The current trend in micro mobility is renting electric scooters. I think we’ll see another rise and fall here because the scooters present similar problems. Making eco-friendly vehicles available on a massive scale is a concept that offers civic virtues but also creates civic hassles—regulators have cracked down on practices like riding the scooters on sidewalks—and achieving profitable growth in micro mobility is another matter entirely, for which the prospects don’t look good.
This is an exciting vertical, with prospects that look great for all parties. The value proposition: Southeast Asia is served by many independent truckers and small to mid-sized trucking company operators who find it difficult to optimize the use of their capacity. A truck might wait hours for only a partial load and then have to come back empty. Meanwhile, shippers have problems finding trucks to deliver their goods to the right places on time. The new logistics firms are tech-based intermediaries that can bring coordination and efficiency to this fragmented picture. For example, Logivan, in Vietnam, has a platform for matching shipments with available cargo space in trucks on the fly.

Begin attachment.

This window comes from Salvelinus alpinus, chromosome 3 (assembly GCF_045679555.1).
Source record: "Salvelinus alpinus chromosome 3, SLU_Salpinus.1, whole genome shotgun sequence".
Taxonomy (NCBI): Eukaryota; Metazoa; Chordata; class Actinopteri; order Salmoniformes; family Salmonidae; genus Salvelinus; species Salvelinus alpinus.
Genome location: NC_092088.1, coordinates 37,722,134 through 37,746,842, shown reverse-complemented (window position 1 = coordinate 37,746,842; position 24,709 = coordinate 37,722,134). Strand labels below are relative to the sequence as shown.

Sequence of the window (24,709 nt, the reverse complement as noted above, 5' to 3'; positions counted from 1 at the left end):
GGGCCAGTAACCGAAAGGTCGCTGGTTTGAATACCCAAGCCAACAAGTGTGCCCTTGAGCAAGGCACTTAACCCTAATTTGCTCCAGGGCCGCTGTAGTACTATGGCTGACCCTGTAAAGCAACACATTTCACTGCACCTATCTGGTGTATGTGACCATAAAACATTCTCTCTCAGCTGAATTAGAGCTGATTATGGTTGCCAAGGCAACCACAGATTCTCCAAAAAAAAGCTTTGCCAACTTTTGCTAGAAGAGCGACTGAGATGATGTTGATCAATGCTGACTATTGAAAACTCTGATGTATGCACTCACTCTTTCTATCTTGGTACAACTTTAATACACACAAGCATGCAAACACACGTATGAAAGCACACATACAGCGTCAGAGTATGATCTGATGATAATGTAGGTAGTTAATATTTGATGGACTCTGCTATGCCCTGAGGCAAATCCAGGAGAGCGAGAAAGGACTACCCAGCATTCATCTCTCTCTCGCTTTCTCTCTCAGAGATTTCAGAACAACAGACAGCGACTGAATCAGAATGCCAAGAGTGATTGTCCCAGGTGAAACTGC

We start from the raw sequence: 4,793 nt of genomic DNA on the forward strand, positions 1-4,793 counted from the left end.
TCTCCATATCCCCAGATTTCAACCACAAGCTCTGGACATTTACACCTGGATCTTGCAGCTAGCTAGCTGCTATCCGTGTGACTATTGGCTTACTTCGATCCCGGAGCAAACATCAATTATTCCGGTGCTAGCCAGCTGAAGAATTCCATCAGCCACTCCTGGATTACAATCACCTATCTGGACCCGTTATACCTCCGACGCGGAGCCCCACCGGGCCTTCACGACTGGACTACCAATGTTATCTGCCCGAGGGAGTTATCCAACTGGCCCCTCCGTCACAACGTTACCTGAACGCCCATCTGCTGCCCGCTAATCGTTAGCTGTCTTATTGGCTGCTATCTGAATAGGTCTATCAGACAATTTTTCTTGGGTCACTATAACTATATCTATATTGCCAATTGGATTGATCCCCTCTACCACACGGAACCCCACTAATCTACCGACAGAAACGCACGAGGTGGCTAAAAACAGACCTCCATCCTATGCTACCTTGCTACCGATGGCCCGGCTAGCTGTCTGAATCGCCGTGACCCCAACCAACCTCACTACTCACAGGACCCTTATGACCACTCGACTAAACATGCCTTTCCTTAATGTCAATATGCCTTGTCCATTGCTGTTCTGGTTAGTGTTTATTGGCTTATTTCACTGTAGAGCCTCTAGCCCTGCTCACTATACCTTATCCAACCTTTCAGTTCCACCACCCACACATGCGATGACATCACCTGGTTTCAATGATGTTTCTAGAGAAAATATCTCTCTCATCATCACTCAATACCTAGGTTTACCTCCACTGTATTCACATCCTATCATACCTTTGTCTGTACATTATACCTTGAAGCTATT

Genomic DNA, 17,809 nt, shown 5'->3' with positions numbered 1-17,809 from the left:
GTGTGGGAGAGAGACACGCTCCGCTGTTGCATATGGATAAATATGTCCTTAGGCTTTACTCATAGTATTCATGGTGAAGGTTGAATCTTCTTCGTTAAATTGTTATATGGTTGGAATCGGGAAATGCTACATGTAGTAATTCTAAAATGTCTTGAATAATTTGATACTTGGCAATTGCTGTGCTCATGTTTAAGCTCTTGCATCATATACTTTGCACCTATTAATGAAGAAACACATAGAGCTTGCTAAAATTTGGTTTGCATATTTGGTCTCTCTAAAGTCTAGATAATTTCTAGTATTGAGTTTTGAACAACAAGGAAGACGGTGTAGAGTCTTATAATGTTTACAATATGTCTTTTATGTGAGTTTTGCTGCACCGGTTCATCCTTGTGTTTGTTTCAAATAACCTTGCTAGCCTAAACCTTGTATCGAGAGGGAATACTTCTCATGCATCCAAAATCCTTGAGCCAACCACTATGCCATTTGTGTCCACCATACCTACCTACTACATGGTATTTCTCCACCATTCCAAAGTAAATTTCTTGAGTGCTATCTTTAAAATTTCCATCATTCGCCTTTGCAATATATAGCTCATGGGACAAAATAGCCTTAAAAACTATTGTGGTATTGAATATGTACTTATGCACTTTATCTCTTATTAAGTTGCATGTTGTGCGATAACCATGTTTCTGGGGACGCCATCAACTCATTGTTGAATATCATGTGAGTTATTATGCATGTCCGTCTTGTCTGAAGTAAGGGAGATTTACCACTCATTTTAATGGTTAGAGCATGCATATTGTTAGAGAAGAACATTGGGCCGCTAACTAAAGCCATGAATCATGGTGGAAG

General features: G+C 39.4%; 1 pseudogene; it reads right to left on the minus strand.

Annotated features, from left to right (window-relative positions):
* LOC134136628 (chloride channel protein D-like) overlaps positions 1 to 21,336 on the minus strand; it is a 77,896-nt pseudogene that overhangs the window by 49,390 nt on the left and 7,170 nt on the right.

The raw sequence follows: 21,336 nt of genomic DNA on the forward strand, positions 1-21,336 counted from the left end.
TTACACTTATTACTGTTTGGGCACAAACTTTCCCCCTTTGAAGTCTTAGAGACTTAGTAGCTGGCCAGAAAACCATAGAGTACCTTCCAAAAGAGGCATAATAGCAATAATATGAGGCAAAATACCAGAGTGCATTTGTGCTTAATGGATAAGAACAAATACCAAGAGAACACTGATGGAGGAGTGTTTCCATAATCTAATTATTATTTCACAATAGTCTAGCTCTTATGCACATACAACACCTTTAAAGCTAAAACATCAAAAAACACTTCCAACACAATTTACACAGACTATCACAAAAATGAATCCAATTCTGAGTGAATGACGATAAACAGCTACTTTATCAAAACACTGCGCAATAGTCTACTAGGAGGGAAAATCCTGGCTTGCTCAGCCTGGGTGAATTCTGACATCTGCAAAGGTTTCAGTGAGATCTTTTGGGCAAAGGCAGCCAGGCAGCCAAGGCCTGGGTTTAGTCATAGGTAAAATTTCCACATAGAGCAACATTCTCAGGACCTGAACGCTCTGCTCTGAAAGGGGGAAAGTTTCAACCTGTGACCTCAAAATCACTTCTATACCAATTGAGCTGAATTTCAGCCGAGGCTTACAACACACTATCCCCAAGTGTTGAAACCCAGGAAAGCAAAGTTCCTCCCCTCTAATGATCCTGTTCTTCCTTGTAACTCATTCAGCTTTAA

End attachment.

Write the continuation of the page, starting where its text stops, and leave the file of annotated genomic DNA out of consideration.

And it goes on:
With solutions like that, everyone can get what they need quickly and the region’s economies can run smoother. See my previous Forbes column on logistics for more.
Inter-City Public Mobility
Here’s another area where new mobility entrants aim to coordinate and improve fragmented transportation systems. The shipments that need to be transported are people wanting to go from various points in one city to various points in another. In many parts of Southeast Asia, as well as in other still-developing regions of the world, the public transportation options are limited. There’s no light rail. Inter-city buses—which in some cases are bus-like vehicles, such as old army jeeps—may run fixed routes on which the pickup points aren’t convenient or even reachable for people who’d like to travel that day.
You might call the solution a form of bus-hailing: riders use their phones to signal where they need picking up. The drivers, on their phones, are directed where to go on each run, so in effect they’ve got dynamic routing. It’s also possible to set up a system that coordinates interchanges between one bus line and another. Companies to watch in this space include Tron and Bussr in Indonesia and Singapore-based RushOwl.
The Automotive Aftermarket